And all of that may be true, but a piece of our reluctance to apply the seat of our pants to the seat of our chair is sometimes it hurts. Suffering for one's art unnecessarily, isn't noble, it's... dumb.
|from BryanAlexander at Flickr|
This is how many laptop users work - just put the laptop on any flat surface, sit down, hunch over, and start typing away. It's great for short 15 minutes bursts, but we can't sit down for several hours and work like this, without ending up with a sore neck or back. Or we put it on a dining room table, which may spare our backs, but kills our wrists because of the awkward angle necessary to reach the keyboard.
When people are "into" pain, it's more a bondage club, leather whip kind of thing. I've never heard of anyone going to a Dominatrix and begging, "Please, make my back ache like I've been hunched over a computer keyboard for ten hours straight!"
We may not be consciously aware of it, but if every time we write for a solid hour or two, we are in pain for that long or longer afterwards... it will make it harder to motivate ourselves to sit down and write the next time we have that window of opportunity.
|from Editor B at Flickr|
How long are you going to want to apply your derriere to this chair?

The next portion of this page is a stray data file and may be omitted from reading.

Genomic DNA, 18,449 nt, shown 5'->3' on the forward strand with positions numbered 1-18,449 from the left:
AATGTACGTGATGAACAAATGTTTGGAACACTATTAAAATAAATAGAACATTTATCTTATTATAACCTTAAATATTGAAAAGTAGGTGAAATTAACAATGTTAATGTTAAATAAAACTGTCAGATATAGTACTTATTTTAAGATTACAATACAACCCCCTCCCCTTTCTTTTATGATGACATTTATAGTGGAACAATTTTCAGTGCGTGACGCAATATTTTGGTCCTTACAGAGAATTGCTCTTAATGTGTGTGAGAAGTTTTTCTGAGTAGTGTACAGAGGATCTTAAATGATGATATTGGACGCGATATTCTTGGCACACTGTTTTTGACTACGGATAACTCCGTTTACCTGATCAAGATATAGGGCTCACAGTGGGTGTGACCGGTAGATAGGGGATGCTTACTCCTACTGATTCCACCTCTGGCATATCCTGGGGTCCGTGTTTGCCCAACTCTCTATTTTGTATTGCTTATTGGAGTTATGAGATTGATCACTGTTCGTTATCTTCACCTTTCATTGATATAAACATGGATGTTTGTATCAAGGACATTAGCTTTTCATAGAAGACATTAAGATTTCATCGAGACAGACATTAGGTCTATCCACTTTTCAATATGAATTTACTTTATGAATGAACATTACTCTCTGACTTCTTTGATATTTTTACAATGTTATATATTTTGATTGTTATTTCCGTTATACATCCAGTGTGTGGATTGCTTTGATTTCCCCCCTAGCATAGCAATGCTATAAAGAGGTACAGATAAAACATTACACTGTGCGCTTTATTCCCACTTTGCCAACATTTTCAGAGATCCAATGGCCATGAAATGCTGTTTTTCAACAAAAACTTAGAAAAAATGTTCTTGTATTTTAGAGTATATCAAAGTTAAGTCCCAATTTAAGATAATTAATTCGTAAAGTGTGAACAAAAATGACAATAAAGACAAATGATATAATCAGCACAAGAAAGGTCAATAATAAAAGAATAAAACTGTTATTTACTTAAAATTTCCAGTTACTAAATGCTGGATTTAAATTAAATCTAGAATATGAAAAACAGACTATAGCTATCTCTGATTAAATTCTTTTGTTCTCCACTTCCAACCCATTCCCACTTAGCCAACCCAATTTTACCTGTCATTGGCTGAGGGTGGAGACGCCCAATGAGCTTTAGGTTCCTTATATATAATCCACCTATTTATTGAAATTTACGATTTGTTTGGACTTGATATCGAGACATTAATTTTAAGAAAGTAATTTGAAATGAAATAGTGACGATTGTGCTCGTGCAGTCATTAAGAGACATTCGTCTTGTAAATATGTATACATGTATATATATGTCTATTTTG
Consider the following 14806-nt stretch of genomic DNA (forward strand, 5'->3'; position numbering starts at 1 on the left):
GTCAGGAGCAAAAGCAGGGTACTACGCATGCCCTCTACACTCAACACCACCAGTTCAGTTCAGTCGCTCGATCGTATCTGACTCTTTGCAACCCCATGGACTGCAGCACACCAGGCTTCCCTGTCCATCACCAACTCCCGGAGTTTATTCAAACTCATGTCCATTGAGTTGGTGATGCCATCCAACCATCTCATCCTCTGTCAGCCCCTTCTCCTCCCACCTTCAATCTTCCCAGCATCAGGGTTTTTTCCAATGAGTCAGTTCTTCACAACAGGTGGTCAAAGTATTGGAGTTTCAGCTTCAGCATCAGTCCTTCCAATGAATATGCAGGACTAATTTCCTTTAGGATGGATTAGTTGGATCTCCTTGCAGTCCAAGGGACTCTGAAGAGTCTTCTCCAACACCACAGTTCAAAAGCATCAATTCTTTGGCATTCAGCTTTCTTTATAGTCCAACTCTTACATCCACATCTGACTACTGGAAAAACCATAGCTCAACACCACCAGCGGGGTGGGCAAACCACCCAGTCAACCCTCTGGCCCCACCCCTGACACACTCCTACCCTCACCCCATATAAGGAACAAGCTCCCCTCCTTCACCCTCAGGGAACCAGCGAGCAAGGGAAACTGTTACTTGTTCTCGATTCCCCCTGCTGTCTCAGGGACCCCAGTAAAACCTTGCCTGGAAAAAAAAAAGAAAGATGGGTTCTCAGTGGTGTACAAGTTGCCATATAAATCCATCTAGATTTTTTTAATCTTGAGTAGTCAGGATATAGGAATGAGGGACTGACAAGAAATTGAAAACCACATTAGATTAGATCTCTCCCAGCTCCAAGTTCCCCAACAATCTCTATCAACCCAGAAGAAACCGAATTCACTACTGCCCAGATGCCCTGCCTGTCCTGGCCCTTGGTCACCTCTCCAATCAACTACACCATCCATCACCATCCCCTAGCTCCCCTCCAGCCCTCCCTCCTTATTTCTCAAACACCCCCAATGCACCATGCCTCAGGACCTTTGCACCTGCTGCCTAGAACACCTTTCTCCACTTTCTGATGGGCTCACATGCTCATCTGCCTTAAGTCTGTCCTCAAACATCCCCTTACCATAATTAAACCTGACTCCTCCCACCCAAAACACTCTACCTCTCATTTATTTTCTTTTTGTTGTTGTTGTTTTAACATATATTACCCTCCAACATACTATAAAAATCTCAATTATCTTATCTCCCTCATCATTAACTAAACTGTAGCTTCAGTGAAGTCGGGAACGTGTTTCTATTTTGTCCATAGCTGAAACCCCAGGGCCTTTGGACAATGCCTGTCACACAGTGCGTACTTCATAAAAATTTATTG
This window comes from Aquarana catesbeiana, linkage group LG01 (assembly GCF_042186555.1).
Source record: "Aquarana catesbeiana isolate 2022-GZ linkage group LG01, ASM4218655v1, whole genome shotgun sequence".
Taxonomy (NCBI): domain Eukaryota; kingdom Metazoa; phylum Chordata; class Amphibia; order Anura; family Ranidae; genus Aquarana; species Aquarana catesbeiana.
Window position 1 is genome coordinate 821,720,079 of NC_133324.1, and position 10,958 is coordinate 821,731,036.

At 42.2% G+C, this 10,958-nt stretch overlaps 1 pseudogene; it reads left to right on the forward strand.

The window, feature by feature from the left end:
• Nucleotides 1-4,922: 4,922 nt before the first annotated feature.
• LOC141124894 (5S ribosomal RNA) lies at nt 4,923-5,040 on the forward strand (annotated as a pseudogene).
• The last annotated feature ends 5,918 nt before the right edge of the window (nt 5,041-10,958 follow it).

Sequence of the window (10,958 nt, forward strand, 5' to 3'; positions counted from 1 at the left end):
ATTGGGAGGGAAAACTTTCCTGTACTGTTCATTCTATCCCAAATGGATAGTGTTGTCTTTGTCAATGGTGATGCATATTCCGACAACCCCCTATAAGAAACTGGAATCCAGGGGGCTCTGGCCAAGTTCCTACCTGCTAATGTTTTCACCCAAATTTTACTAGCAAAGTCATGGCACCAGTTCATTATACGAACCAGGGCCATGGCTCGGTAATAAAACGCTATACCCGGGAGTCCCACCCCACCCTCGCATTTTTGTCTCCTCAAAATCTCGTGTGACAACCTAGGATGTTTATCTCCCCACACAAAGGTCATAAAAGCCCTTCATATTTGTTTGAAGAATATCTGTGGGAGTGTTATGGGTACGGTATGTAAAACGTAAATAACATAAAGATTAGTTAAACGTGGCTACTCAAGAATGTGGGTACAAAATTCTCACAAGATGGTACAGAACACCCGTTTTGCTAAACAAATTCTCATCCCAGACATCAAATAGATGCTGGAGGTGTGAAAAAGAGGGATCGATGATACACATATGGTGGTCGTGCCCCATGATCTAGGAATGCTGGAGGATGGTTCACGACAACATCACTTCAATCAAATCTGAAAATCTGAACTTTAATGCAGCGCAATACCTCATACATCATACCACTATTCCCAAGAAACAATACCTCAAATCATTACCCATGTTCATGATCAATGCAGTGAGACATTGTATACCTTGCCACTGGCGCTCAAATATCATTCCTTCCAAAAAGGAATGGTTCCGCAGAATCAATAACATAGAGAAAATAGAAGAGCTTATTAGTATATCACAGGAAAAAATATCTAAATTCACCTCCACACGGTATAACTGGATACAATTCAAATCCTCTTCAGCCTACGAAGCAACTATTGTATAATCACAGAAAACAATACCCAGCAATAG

|from Kare Products at Flickr|
It may be well worth the price to invest in a chair like this one.
|Photo via Amazon|
Or this one. Whatever works for you and your body type.
If you use a laptop, consider getting a stand, to bring the screen level to a comfortable eye-level, and an auxiliary keyboard at a comfortable working level for your wrists and elbows.
|photo via Staples|
When we think of sitting down to write, we need to think of it as "going to our happy place." Like our writing is a beloved lover, deserving of being "spoiled" with the finest mattresses and Egyptian cotton sheets - not some cheap hooker we're hastily doing in the back of the family minivan.
We need to, as much as possible, keep our desks free of clutter, with perhaps a few decorations around that make us feel inspired and joyful about writing.
|This Maxfield Parrish print of Ecstacy is my fav.|
We must find a way to be kind to our backs, our eyes, our necks, our wrists... We're going to want to use them for many years to come. And we need to honor our writing as important and valuable to us, something worth treating with respect.
How do you make your writing "going to your happy place?"
Share your tips in the comments, below.